HARTFORD, Conn. — The U.S. Supreme Court’s landmark decision to end constitutional protections for abortions that had been in place for nearly 50 years is expected to lead to abortion bans in roughly half the states. But what does it mean for Connecticut?
Abortion rights in Connecticut have been codified into state statutes for more than 30 years. In 1990, lawmakers passed a law giving women the legal right to abortion. Passed with strong bipartisan support, it was lauded at the time for being a rare compromise between abortion rights advocates and opponents.
It affirmed a woman’s unqualified right to an abortion “prior to viability of the fetus,” as well as late-term abortions “necessary to preserve the life and health of the pregnant woman.”
It also repealed state laws predating Roe v. Wade that had made it a felony to have an abortion, or to perform one, and required patients under 16 to receive counseling about their options.
Earlier this year, Connecticut passed House Bill 5414, a pro-abortion bill that allows not only doctors, but nurses, midwives, and physician assistants to administer medical abortions in the first 12 weeks of pregnancy.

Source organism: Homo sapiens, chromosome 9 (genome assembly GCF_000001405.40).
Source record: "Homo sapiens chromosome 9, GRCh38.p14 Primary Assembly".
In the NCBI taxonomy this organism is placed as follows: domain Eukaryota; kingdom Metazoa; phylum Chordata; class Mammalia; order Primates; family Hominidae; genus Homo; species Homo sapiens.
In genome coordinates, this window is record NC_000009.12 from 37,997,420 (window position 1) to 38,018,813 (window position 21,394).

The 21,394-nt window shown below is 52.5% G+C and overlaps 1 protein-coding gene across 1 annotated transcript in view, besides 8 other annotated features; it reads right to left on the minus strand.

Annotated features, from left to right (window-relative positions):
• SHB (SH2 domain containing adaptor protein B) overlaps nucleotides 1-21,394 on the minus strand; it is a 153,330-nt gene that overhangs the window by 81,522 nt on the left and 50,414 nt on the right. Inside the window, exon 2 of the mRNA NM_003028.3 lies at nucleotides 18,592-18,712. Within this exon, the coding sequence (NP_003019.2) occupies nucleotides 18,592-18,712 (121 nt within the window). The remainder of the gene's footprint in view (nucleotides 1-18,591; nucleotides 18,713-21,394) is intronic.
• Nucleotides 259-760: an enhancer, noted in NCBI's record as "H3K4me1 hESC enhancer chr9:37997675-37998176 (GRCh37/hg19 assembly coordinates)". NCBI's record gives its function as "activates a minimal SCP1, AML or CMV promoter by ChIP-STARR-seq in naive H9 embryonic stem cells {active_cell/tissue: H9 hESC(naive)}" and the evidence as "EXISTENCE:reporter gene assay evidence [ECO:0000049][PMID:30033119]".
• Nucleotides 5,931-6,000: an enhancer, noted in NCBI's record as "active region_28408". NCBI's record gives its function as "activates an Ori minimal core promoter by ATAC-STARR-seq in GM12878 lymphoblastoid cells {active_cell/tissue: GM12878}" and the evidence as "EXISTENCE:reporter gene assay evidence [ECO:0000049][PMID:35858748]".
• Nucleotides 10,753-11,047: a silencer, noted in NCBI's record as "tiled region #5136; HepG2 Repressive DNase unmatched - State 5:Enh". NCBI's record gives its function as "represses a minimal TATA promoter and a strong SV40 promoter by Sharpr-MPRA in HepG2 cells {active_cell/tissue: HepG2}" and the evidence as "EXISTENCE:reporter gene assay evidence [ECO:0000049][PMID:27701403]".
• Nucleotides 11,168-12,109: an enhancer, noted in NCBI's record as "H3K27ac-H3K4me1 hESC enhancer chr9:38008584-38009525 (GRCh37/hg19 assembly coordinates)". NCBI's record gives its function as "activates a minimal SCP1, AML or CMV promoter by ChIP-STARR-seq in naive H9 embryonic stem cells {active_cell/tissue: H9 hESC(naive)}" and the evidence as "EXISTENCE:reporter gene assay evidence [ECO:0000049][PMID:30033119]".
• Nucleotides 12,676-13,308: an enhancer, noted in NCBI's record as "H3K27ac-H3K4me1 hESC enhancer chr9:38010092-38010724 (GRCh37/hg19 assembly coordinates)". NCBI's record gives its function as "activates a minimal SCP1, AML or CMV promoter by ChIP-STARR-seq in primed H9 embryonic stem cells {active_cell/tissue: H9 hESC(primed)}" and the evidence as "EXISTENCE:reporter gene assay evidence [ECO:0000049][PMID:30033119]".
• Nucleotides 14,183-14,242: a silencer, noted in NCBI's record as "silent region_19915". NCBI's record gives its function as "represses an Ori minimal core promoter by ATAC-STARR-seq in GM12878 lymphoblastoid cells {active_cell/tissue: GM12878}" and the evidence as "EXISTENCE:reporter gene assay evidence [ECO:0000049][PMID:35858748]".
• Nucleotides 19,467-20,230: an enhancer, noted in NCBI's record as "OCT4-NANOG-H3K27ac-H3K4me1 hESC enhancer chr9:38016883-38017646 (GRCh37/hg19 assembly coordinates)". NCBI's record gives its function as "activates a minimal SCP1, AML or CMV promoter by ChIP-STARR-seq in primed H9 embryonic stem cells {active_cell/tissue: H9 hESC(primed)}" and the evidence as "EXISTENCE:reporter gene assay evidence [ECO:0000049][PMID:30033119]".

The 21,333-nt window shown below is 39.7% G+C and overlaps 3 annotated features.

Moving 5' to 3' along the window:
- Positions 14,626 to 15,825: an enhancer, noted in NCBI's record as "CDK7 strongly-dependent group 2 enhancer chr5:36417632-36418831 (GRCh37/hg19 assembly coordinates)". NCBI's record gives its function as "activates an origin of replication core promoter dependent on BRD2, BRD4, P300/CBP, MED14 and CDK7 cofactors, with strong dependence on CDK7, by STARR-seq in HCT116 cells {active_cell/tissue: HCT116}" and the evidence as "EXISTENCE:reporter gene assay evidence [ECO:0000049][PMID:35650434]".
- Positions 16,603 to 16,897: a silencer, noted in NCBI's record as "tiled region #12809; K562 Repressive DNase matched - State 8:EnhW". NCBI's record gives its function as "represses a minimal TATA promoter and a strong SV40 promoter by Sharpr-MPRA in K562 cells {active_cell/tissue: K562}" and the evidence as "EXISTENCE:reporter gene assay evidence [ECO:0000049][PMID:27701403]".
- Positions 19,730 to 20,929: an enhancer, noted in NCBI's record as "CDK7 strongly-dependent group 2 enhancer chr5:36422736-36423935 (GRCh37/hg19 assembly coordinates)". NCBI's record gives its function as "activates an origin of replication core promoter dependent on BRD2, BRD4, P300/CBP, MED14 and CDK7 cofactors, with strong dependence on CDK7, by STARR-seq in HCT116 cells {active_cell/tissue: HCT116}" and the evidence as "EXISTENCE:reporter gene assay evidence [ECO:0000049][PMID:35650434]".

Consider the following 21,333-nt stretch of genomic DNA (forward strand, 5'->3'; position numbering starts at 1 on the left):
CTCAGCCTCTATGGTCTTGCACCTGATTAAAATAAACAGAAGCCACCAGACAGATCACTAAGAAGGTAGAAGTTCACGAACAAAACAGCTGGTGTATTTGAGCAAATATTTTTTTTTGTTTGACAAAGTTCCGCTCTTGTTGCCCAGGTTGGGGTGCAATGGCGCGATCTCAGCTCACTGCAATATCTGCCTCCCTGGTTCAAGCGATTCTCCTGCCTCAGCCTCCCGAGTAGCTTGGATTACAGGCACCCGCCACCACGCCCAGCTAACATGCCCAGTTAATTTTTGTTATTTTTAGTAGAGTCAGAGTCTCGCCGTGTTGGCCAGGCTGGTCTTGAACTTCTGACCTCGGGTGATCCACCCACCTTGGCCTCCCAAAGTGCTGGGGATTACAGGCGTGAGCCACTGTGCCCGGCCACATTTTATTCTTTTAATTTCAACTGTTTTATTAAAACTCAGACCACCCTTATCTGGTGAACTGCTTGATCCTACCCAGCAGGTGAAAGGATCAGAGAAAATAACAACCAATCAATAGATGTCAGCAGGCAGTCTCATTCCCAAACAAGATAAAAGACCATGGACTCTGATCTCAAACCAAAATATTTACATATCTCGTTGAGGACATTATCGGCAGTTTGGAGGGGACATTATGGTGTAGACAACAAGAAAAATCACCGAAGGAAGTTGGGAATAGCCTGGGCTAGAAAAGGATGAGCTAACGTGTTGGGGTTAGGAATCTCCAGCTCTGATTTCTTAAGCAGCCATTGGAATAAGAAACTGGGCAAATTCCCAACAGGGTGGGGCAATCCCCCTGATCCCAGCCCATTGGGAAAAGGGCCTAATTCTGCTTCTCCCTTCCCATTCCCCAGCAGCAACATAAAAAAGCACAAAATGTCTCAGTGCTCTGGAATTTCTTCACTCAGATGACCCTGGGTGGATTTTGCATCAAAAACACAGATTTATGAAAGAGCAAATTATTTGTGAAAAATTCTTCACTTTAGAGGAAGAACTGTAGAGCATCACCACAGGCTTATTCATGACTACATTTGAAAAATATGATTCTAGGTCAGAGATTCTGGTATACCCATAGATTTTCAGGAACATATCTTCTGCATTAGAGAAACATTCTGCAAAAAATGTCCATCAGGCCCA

The law also protects people from other states seeking and assisting with abortions from being sued or sent back to where abortion is illegal to face criminal charges.
Connecticut's legal protections could draw women from other states where abortion becomes restricted or outlawed.
“With 40 million people in the country potentially losing access to abortion, where are they going to go? They will travel, hundreds of miles, thousands of miles if they need to,” Amanda Skinner, President/CEO of Planned Parenthood Votes CT said.
But what could this decision mean for Connecticut in the future? That will likely depend on who is running Washington.
“Two years from now, if the Republicans control the House, the Senate and the Presidency, they will enact a national abortion ban,” Hartford Mayor Luke Bronin said.
Connecticut Attorney General William Tong, a Democrat, has vowed to challenge any attempt to nullify Connecticut’s abortion rights law.
“Let’s not mince words. They will come for us,” Tong warned abortion rights supporters during a recent news conference. “We will fight that effort tooth-and-nail. Any court, any place, Connecticut will be there and will fight.”
Connecticut’s new law protecting abortion providers from other states’ bans takes effect on July 1. There’s a discussion of possibly amending the state’s constitution to enshrine the right to abortion, making it more difficult to overturn, but that would be a multi-year process.
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